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Direct Seller

Direct sellers demonstrate and sell products such as books, candles, clothing, cookware, cosmetics, craft supplies, gourmet food, home care items, toys and vitamins.

  • Avg. Salary $34,501.00
  • Avg. Wage $22.13
  • Minimum Education Varies
  • Outlook above avg
  • Employed 4,700
  • In Demand Lower
Also Known As

Product Demonstrator, Salesperson

NOC & Interest Codes
The Direct Seller is part of the following larger National Occupational Classification (NOC).
Direct Distributors
NOC code: 6623.1

Interest in copying information to present sample products and catalogues, and to explain desirable qualities of products


Interest in persuading customers by soliciting sales of goods and services directly to individuals or at sales parties


Interest in handling merchandise to canvass prospective customers; may develop lists of prospective customers or follow leads supplied by management, and may distribute advertising literature and provide samples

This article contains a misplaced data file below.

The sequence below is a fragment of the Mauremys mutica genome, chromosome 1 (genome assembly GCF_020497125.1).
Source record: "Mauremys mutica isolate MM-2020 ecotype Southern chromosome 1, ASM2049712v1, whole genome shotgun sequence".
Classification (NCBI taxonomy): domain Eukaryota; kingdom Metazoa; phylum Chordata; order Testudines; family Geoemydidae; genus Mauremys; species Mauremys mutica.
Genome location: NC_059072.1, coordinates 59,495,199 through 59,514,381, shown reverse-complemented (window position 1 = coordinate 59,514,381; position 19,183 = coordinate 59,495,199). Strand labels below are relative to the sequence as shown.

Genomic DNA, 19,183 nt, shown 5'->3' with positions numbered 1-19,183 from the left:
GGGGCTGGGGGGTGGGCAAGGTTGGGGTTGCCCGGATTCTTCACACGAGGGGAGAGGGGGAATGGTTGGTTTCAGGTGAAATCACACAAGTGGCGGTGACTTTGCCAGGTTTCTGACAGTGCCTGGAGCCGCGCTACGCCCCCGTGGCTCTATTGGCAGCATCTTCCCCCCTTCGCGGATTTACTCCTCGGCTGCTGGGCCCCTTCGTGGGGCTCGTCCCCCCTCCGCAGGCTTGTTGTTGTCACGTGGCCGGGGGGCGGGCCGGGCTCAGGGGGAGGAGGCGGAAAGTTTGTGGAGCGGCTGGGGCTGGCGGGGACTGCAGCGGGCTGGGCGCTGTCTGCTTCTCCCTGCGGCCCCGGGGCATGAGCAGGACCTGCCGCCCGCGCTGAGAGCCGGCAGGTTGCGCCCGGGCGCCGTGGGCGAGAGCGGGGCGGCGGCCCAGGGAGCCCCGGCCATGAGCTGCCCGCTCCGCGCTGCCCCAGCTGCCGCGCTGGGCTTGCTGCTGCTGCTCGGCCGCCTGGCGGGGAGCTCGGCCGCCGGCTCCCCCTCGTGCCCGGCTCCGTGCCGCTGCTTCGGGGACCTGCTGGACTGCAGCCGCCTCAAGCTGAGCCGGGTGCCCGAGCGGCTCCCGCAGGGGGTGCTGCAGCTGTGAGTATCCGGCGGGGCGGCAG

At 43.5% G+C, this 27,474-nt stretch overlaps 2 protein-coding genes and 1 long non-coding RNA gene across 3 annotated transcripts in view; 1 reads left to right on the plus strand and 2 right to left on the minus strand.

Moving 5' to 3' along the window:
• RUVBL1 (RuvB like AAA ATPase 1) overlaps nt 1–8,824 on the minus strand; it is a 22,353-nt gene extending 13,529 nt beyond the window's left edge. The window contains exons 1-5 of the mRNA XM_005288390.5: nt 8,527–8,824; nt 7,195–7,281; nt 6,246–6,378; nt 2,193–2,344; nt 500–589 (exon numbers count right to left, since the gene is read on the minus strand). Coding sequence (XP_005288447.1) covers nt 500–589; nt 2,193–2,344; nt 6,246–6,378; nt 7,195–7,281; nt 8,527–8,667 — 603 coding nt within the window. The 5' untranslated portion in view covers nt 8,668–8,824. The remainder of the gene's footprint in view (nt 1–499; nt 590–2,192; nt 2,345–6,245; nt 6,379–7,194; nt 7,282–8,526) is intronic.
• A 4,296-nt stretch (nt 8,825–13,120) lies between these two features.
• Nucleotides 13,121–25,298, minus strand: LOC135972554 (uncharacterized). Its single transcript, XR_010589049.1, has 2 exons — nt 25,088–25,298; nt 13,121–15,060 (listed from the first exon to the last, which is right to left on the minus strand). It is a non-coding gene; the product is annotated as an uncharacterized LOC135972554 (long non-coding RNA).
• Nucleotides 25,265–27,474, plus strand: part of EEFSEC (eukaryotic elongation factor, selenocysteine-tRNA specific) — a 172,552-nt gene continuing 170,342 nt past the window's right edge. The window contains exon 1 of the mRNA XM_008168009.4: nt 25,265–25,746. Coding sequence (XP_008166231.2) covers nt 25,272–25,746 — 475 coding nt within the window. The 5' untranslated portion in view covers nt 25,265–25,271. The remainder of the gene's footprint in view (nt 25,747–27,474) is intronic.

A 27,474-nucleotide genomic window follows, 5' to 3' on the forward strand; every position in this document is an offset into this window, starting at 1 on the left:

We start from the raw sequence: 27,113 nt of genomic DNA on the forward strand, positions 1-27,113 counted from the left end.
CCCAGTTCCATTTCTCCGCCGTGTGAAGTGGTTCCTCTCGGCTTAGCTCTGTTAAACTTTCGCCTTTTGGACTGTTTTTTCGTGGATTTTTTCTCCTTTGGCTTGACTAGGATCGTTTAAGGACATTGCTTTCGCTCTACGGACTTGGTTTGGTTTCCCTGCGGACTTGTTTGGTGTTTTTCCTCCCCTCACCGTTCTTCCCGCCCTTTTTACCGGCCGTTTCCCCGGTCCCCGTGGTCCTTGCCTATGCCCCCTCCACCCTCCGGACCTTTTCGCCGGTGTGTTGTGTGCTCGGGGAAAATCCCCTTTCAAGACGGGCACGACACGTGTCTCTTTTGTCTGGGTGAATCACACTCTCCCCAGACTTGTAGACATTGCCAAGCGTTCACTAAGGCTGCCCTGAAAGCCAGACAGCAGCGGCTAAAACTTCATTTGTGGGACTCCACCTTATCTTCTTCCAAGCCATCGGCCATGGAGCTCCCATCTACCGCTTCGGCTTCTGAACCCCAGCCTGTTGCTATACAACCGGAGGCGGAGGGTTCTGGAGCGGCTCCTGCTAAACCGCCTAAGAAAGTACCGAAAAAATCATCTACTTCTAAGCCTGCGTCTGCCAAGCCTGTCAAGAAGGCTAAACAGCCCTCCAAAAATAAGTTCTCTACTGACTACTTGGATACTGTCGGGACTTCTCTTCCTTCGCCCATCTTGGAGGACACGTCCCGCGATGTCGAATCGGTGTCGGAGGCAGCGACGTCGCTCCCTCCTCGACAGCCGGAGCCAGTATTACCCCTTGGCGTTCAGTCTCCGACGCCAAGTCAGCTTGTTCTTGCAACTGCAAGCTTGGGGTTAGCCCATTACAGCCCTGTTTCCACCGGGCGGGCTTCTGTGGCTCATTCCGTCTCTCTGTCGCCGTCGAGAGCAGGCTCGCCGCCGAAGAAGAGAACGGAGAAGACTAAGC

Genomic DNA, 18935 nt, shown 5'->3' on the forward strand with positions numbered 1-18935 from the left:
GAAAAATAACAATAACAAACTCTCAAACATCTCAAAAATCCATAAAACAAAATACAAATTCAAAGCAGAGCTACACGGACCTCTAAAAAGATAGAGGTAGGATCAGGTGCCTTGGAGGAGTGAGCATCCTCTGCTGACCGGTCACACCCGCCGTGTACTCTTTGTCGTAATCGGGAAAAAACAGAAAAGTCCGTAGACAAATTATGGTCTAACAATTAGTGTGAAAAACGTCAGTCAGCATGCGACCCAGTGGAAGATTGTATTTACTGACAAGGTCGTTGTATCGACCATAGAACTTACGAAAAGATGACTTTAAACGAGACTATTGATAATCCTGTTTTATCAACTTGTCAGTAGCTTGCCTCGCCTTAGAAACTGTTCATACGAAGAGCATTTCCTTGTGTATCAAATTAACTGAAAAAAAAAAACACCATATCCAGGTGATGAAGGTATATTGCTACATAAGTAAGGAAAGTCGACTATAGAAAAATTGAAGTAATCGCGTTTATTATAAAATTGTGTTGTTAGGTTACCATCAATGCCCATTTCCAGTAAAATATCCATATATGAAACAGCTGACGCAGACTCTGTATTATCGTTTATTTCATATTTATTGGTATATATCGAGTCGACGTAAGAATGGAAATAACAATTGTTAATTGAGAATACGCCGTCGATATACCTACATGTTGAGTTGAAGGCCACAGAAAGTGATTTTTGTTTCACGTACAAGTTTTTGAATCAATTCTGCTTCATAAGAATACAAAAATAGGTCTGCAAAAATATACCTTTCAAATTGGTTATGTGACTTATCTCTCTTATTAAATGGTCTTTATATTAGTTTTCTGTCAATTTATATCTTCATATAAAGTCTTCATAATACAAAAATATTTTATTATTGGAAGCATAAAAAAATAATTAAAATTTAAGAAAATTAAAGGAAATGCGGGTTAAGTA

Reading Interest Codes
A Quick Guide

The interest code helps you figure out if you’d like to work in a particular occupation. It’s based on the Canadian Work Preference Inventory (CWPI), which measures 5 occupational interests: Directive, Innovative, Methodical, Objective and Social.

Each set of 3 interest codes is listed in order of importance.

A code in capital letters means it’s a strong fit for the occupation.

A code in all lowercase letters means the fit is weaker.

Learn More

Updated Dec 15, 2016

Direct sellers sell a particular manufacturer's goods but are not employees of the manufacturer. They are self-employed. Often, they travel to potential customers' homes to demonstrate and sell products. They also may show, describe and sell goods or services at exhibitions and trade shows, or at special demonstration stands in shopping malls and stores.

Duties and responsibilities vary in this occupation but, in general, direct sellers:

  • set up displays or demonstrations
  • show samples or product catalogues, and explain the functions and desirable qualities of products
  • write orders and accept payment, or pass orders to others to process